We continue with Volunteers’ Week during which we are saying an emphatic THANK YOU to every single person who has offered their time and expertise over the past year to UCL’s SCAR department, without whom many a project would have been difficult or even impossible to complete.
There are a wide range of roles that volunteers can take up within SCAR: helping with events, sorting through new collections, enhancing cataloguing, assisting in exhibition preparation, helping with our media and online communications. Throughout Volunteers’ Week we intend to share a snapshot of some of these roles with you. Each week day from 1st June to the 7th June, a guest volunteer writer will bring you a ‘day in their life’.
The third installment comes from the two volunteers, Ashley Zuelke and Teodora Lazar, working on the Lauwerys Collection at the Institute of Education Library.
Ralph Waldo Emerson once wrote: “If we encountered a man of rare intellect, we should ask him what books he read.” At UCL Institute of Education (IOE) Special Collections and Archives we are building a picture of Joseph A. Lauwerys and his life by listing all of the reading material in his personal library. I am one of two volunteers sifting through 28 double-stacked shelves full of books, academic journals, newsletters, meeting proceedings and more collected by Lauwerys, a Belgian-born scientist who became a leader in comparative education studies instrumental in the establishment of the (IOE) and the United Nations Educational, Scientific and Cultural Organization (UNESCO).
Lauwerys’ life spanned 79 years, from 1902 to 1981, and the fraction of the books we have listed thus far illustrate how world wars and subsequent multinational collaboration and scientific advancements shaped his perspective. On a given day working with the collection, one comes across material published in more than eight languages on subjects ranging from chemistry theory, to morality, to educational systems in Chile. We note the details of each piece and scan them for marginalia, to see what he found important. Lauwerys’ collection considers all levels of education. Some of the earliest pieces appear to be his own textbooks. He also kept some publications of his speeches and journal articles, especially those published in multiple languages. In addition to writings on science and educational theory, he kept items like yearbooks from the USA and memorial programmes for colleagues.
Volunteering to work with this collection appealed to me because of my undergraduate degrees in journalism, international relations and comparative politics and the fact that my parents are retired educators. I am pursuing a Master’s of Science at UCL in business analytics and management to challenge myself in a more quantitative environment and to be prepared to help organisations make sense of large amounts of data and take action. Listing items in this collection has given me an affinity with Lauwerys, who was grounded in scientific thinking, but obviously honed qualitative and diplomatic skills as well throughout his life, embodying the spirit of what his contemporaries called “permanent education.”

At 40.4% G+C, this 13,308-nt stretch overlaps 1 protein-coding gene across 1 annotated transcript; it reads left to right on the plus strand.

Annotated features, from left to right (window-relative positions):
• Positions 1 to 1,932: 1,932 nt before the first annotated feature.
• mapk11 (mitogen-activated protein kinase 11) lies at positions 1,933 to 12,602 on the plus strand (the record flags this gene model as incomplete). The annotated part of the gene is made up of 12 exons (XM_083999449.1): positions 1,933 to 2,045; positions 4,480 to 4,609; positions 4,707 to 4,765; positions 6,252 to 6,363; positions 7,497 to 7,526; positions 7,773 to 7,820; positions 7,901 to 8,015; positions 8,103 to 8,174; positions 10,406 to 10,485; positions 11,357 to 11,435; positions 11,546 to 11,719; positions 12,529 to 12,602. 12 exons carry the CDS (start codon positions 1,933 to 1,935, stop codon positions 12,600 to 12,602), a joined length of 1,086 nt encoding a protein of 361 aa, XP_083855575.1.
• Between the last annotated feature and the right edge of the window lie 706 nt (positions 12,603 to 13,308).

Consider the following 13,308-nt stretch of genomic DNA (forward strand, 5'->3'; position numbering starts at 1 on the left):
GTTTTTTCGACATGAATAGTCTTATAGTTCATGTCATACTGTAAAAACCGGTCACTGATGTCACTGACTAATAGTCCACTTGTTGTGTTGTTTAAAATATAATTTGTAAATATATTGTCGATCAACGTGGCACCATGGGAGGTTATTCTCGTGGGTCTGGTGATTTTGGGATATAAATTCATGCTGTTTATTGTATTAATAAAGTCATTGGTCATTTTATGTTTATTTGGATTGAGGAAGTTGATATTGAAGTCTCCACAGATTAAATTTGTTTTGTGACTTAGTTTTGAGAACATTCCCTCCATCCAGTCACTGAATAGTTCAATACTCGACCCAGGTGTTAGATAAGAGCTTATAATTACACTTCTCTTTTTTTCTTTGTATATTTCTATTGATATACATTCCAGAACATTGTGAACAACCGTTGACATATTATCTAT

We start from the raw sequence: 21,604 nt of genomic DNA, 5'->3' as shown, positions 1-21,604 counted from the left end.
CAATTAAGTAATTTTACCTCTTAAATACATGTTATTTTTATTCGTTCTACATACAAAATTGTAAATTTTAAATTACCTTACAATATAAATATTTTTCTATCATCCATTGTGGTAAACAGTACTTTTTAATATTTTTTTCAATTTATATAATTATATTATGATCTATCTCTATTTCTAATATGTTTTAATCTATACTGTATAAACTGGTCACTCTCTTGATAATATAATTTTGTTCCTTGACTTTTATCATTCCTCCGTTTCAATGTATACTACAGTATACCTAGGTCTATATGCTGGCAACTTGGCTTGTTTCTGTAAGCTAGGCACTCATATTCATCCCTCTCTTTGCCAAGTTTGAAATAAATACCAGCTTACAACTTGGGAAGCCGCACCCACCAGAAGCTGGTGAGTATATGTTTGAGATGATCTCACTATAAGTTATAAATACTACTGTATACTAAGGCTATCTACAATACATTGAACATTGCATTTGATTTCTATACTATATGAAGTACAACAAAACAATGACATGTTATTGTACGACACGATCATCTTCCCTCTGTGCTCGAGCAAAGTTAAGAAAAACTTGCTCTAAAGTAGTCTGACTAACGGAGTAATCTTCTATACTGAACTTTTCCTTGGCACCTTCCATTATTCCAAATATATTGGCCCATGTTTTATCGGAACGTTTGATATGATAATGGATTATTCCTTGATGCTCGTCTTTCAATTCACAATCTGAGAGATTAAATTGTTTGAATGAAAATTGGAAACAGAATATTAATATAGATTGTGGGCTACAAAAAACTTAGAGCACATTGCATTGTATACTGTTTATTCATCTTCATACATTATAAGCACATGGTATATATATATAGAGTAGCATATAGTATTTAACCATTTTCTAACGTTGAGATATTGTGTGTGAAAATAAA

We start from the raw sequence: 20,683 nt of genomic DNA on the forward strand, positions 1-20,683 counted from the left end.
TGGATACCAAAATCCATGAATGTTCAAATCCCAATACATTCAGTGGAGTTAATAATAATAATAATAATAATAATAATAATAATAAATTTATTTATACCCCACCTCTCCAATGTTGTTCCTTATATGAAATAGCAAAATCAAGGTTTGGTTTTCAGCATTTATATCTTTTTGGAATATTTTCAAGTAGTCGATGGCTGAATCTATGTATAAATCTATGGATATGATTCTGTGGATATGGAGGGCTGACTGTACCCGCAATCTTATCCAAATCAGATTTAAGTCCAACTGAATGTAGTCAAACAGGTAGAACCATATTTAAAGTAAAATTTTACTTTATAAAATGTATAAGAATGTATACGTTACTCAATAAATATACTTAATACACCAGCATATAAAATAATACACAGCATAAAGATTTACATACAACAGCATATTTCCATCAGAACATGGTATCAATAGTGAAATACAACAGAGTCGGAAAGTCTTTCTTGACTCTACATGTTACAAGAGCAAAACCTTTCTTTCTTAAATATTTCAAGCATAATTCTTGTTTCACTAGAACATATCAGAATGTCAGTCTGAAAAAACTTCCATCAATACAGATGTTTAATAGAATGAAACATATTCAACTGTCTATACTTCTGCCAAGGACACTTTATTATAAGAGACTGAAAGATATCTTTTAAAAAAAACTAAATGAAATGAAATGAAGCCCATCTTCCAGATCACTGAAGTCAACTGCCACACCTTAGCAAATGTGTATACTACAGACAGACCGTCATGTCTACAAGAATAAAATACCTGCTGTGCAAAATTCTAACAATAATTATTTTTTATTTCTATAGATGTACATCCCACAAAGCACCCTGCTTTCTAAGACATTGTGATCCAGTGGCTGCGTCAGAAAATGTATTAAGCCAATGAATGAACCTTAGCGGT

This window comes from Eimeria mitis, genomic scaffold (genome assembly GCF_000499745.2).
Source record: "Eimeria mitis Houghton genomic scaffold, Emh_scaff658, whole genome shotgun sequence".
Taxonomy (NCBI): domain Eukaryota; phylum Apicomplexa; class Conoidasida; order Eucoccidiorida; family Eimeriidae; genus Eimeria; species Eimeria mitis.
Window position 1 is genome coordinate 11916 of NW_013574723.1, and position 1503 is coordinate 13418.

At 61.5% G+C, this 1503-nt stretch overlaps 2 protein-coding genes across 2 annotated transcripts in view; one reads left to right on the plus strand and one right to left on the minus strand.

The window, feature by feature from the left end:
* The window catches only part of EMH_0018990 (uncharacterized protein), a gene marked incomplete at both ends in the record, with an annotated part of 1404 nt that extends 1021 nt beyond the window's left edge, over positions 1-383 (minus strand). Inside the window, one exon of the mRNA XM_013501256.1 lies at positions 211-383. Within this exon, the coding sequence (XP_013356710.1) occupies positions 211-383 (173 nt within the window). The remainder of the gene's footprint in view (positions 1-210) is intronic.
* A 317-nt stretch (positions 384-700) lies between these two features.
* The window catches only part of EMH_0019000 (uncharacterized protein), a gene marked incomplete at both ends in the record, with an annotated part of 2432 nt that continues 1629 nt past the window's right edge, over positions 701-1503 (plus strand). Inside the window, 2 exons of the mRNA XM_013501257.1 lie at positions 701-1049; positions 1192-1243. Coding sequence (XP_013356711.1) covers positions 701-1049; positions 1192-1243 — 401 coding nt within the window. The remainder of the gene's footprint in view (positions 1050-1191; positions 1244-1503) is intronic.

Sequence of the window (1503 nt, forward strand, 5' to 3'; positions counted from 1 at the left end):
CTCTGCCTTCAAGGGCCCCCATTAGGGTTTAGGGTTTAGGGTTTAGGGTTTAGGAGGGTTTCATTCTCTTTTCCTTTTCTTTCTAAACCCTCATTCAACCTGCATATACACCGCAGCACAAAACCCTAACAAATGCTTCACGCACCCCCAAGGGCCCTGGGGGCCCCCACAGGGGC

Issues Lauwerys faced in his lifetime are not that different from conversations occurring today. His collection considers what technological change means for teaching; how education can advance shared democratic ideals and equality; and how to promote lifelong learning and job training. In international comparative fields like Lauwerys’, themes emerge that there may be clear distinctions among different countries, but ultimately, we all strive for similar values and ends; there is more that unites than divides. One item in the collection, a published keynote address given by Lauwerys, sums this up for teachers, ending with the words: “Similar ideals animate teachers everywhere, in every country and continent…We can learn much from one another because we are all trying sincerely to do the same kind of job and because we all believe that, through education, the world of the future can be made better than the world of today.”
I am Teodora, one of the volunteers listing all of the reading material in Joseph A. Lauwerys’ personal library. I cannot tell which reason influenced me to work with the IOE’s Special Collections and Archives more: my studies in Art History and Material Studies which, by default, bring me closed to any piece of heritage and culture, or my passion for volunteering, which constantly challenges me to step beyond my comfort zone. But I know for sure that the mixture between these two reasons always manages to get me closer to who I want to be.
After all, it may seem that all we as volunteers at the IOE’s Special Collections and Archives is to work with books, but few words incorporate as much meaning and deep substance as a ‘book’ does. Taking a peek into Lauwerys’ personal collection I got to recognise multiple languages by just a few words written on the title, I discovered letters, newspaper pages and dedications from authors and, most of all, I now open every book with the hope and curiosity of finding something important. They’re not just books…
It goes without saying that the valuable work that Ashley and Teodora are doing will benefit future researchers. So a BIG thank you, Ashley and Teodora! We hope that the experience you gain from this will help you too in the future.